There is no denying that the Lebanese woman’s journey from the extreme repression of “the age of the veil” and the relative freedom of “the age of the bikini” was a fairly quick one. But the Lebanese woman’s path to the measure of freedom she has attained today was paved not by “circumstances” alone, but by the Lebanese woman herself, and roses were by no means strewn along that path.
To appreciate this achievement on this International Women’s Day Centenary, look back to the days, almost a century ago, when Sitt Anbara, sister of late Lebanese prime minister Saeb Salam, and widow of the late Palestinian educator Ahmad Samih al-Khalidy, was the first woman to take off her veil in public.
A grand dame in every sense of the word and recognized as one of the pioneers of women’s liberation in Lebanon, Sitt Anbara talked in 1973 to one of my staff reporters in Monday Morning (the English-language weekly magazine I founded in Beirut the previous year) about those early days of women’s repression:
“I went about without the veil until the age of 10, when social pressure imposed it on me. I never got used to the idea. The veil was like an iron curtain that totally blocked my vision.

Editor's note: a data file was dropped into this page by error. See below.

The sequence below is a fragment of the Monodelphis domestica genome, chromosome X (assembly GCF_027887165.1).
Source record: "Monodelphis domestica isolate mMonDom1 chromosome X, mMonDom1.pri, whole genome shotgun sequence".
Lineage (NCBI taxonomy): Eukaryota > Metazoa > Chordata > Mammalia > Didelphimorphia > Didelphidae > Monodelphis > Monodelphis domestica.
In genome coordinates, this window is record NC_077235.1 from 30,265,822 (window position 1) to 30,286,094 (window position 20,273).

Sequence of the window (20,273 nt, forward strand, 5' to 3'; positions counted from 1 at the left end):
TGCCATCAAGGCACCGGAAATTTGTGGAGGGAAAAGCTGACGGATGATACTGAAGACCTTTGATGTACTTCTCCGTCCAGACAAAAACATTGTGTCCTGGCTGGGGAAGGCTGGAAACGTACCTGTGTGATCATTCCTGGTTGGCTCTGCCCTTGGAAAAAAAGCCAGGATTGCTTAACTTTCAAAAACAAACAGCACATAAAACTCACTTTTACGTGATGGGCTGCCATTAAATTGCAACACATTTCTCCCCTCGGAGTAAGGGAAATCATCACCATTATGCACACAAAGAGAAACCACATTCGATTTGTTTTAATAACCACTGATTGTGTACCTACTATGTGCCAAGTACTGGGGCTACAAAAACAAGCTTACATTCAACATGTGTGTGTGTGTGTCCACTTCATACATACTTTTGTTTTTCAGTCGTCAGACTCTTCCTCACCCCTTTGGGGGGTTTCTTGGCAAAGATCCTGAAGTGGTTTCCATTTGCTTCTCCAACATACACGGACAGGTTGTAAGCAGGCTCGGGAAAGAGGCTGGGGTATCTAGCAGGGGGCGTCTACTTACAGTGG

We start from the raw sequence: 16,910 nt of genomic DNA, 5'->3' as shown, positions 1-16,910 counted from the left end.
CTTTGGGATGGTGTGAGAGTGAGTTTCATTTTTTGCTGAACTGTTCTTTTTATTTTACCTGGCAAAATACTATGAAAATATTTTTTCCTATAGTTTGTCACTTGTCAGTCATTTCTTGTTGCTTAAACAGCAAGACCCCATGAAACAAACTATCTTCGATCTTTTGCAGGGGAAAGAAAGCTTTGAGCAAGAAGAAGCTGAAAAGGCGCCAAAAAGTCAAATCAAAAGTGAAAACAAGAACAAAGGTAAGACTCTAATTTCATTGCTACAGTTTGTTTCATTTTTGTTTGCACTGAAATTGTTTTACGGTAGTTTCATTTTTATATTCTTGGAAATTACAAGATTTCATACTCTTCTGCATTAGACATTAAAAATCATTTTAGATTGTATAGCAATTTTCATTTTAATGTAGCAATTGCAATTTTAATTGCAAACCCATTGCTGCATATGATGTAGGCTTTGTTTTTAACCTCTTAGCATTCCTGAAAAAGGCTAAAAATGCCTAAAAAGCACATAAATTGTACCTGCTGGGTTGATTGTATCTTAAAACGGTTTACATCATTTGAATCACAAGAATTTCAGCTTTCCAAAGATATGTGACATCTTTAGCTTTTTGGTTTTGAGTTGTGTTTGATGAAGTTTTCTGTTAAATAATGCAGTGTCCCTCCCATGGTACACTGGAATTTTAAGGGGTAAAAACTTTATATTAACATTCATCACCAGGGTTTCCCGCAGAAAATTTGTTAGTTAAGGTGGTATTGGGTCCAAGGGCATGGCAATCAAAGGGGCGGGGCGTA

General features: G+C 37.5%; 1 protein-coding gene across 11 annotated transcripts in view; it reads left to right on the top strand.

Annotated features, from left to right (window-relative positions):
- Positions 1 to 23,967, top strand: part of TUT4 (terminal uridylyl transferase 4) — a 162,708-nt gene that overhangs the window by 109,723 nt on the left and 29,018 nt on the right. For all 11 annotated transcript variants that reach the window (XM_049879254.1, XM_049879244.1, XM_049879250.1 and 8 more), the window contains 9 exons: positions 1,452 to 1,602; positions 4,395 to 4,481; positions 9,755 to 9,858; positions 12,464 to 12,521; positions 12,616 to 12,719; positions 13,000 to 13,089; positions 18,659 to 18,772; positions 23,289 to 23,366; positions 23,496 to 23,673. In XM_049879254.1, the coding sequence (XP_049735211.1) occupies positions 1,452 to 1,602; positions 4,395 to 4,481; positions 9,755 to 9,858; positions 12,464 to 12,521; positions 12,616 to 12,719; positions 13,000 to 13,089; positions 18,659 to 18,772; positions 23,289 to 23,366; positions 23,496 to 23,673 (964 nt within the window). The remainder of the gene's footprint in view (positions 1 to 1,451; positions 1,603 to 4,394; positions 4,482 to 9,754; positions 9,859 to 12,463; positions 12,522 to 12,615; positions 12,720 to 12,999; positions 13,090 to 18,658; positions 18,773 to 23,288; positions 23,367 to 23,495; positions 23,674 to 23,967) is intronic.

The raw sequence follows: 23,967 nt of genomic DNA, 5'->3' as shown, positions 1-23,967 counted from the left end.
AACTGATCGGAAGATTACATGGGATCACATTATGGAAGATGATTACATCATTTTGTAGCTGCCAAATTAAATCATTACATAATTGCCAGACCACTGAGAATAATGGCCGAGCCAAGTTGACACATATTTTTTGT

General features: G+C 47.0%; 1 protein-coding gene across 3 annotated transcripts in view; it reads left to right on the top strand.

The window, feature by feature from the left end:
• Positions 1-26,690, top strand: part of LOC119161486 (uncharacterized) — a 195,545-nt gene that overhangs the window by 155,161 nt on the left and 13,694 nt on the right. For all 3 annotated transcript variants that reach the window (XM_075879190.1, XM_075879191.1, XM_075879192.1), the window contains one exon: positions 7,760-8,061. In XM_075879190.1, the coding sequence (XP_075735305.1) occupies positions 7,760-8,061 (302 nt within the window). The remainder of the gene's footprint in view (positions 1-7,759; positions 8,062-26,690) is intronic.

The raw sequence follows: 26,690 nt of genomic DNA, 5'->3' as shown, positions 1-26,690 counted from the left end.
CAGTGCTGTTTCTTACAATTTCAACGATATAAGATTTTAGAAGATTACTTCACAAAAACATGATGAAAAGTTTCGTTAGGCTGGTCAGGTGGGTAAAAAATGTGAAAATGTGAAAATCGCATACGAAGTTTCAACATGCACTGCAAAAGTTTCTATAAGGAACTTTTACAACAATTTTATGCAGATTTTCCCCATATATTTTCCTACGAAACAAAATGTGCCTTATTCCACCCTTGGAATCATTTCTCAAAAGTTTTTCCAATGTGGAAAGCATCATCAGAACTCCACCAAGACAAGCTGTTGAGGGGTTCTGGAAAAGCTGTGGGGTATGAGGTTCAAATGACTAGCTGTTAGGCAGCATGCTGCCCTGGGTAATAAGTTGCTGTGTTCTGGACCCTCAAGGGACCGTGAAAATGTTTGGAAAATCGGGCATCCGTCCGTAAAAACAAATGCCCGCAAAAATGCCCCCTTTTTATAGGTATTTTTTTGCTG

“In 1917, the Moslem Girls’ Club was founded. I was the President, and Committee members included Ibtihaj Kaddoura (1893-1967), Adela Beyhum, Amna Hamza, Wadad Mahmassani, and Wahida al-Khalidy. The Club sponsored many cultural activities, which were attended by married and single women – all veiled. We promoted liberal ideas and tried to inject thoughts of freedom and independence into the minds of Lebanon’s Moslem women. The man who encouraged us most in our endeavors in those days was Mukhtar Beyhum, who was all for women’s emancipation and the dropping of the veil.
|Anbara Salam Khalidy|
“In England in those days, the suffragettes were active, and I could not help but compare between the British woman (demanding political rights and her right to serve in government functions) and the Lebanese Arab woman (still grappling with the veil). Why, I asked myself, can’t we be like them? Why do we have to remain so painfully marginal in our country’s national life?